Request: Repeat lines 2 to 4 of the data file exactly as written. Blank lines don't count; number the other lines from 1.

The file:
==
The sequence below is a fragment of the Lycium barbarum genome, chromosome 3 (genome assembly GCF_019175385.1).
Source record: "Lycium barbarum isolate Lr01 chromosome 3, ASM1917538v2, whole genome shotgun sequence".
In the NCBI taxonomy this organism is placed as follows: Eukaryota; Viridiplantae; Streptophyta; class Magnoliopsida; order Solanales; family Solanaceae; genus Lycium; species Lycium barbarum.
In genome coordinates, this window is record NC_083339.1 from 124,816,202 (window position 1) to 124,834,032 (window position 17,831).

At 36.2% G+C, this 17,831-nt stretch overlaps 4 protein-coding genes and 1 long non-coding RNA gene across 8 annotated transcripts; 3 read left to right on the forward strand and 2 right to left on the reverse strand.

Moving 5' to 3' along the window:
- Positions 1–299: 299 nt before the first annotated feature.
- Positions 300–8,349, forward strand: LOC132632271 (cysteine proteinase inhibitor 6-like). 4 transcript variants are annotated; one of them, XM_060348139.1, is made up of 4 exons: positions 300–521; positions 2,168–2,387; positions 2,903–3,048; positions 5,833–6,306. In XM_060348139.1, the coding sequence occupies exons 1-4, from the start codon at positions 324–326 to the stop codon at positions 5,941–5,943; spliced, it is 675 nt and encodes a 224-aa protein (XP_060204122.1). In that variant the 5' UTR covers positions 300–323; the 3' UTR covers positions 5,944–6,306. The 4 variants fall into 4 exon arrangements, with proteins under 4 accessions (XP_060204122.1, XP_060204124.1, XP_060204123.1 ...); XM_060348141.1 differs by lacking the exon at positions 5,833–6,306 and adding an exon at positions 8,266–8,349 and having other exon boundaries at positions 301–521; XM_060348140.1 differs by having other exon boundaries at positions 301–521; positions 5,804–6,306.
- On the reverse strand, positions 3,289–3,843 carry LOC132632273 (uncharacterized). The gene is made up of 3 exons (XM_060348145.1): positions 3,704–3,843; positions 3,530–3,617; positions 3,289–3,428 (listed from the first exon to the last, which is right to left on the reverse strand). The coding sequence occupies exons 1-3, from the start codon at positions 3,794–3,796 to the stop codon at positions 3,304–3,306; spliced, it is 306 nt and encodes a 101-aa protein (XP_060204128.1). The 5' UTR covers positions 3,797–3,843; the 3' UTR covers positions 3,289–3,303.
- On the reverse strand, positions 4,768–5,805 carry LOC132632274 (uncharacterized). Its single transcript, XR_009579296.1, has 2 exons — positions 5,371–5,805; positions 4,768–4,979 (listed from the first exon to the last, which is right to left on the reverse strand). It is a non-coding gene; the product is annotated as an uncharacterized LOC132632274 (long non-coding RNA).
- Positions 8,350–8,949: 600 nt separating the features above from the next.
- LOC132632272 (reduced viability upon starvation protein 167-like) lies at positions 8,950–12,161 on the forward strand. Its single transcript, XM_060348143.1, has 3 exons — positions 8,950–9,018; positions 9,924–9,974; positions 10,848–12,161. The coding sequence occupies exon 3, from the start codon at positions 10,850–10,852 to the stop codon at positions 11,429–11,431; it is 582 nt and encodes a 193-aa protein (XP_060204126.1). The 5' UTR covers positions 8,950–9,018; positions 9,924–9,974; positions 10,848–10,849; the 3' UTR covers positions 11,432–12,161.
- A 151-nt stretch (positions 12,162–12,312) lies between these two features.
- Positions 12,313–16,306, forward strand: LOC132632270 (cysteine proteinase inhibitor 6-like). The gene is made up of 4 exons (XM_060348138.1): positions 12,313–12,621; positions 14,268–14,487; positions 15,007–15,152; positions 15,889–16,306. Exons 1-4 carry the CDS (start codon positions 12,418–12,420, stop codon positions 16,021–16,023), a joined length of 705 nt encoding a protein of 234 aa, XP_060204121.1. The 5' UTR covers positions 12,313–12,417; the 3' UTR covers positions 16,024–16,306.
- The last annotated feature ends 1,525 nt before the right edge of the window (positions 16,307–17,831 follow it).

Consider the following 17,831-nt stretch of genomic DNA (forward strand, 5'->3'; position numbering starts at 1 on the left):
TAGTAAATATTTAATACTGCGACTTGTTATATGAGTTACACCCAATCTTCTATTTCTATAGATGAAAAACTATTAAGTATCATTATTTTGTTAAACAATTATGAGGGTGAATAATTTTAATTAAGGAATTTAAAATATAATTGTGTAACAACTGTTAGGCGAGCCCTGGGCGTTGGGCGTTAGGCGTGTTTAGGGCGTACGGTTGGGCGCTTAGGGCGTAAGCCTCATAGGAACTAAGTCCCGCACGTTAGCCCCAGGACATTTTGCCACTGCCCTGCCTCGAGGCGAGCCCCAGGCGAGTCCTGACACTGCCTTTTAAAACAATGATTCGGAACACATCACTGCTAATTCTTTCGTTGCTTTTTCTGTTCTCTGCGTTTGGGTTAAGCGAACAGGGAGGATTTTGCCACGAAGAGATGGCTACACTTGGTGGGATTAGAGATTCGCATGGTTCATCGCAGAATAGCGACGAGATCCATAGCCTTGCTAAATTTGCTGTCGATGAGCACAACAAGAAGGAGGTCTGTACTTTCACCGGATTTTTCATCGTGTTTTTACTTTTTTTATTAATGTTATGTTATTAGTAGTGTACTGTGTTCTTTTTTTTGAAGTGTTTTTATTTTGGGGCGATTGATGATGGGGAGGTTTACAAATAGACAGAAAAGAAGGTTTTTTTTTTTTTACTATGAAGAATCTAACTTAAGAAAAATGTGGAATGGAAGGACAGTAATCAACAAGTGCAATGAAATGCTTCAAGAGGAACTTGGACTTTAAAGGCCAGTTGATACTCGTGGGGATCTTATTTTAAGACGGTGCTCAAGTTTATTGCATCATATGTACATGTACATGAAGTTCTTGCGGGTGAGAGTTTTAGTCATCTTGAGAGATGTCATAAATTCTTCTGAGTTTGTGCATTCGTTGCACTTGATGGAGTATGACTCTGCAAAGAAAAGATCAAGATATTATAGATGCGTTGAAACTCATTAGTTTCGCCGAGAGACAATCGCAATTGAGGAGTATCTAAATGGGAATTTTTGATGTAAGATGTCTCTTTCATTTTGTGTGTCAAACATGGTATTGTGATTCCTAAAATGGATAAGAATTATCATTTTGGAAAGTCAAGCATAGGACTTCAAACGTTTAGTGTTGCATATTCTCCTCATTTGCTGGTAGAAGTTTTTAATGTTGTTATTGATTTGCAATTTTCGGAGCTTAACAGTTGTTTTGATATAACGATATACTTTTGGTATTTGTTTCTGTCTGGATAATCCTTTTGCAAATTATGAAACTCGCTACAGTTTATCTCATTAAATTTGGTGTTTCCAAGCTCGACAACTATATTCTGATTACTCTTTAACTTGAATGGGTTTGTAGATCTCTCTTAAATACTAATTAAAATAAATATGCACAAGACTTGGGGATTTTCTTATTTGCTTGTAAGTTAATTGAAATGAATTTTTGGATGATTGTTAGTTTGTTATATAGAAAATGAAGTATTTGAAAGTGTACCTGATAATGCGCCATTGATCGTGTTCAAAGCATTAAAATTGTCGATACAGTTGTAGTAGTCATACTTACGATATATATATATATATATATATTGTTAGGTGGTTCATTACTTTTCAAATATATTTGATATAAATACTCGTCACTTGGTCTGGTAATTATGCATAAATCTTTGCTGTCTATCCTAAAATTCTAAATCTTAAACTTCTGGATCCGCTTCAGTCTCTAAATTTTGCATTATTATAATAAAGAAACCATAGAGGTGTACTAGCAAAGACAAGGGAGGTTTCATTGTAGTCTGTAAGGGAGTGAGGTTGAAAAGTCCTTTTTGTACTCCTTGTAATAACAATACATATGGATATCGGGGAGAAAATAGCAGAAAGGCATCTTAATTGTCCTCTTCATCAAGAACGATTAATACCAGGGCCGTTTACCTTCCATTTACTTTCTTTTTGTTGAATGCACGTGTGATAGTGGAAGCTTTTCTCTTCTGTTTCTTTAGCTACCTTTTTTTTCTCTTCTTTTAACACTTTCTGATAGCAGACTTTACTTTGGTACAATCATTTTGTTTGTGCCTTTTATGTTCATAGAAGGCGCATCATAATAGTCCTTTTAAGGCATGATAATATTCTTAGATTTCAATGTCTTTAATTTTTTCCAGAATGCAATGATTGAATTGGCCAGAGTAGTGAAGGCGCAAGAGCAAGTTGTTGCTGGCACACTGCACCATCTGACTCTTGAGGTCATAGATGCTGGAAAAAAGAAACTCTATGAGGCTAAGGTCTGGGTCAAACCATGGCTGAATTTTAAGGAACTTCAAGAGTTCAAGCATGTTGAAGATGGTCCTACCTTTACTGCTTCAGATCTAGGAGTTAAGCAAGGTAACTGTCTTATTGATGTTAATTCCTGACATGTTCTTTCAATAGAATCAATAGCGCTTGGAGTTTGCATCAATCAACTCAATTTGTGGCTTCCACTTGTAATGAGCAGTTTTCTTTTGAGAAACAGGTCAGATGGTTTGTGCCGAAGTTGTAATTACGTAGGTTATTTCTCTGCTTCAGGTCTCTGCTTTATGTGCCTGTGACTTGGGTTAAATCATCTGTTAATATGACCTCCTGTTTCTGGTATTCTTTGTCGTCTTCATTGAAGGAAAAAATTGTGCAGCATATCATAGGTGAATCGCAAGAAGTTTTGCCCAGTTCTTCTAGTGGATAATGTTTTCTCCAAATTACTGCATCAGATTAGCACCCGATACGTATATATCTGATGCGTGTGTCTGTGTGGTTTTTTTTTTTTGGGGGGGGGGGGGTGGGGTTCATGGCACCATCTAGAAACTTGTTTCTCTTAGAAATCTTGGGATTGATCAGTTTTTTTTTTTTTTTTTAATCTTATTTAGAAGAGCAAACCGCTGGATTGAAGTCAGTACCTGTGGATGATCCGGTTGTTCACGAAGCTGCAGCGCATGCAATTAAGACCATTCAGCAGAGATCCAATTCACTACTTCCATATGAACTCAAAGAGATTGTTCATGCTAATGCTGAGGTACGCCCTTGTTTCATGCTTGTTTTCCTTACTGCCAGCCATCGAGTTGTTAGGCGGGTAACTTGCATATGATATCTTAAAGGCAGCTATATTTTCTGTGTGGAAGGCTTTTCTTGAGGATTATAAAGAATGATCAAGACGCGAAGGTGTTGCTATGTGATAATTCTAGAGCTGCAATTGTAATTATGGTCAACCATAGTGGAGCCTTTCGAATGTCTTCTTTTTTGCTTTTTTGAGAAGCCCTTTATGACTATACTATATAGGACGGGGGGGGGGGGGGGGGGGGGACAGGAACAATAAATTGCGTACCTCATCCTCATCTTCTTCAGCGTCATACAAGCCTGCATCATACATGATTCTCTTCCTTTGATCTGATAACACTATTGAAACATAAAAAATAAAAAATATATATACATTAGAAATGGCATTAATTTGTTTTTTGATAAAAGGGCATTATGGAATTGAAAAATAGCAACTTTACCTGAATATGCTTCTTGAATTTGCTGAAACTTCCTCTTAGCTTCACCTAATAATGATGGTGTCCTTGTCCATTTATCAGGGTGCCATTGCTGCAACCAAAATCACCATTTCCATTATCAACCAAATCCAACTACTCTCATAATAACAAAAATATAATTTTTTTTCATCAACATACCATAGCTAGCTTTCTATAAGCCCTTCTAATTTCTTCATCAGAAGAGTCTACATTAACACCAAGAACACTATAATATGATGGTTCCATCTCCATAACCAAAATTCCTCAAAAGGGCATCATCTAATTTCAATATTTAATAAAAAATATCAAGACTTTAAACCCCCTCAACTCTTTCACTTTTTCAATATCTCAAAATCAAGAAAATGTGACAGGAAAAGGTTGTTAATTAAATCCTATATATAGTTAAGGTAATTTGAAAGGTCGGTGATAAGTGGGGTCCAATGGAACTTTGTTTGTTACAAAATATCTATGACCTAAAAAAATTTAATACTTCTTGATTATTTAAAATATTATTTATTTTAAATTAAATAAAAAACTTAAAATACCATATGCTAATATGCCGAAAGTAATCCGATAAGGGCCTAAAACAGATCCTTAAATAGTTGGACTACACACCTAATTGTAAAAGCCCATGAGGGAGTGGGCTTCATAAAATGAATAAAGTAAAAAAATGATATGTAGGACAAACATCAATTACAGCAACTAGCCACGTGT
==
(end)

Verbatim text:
Source record: "Lycium barbarum isolate Lr01 chromosome 3, ASM1917538v2, whole genome shotgun sequence".
In the NCBI taxonomy this organism is placed as follows: Eukaryota; Viridiplantae; Streptophyta; class Magnoliopsida; order Solanales; family Solanaceae; genus Lycium; species Lycium barbarum.
In genome coordinates, this window is record NC_083339.1 from 124,816,202 (window position 1) to 124,834,032 (window position 17,831).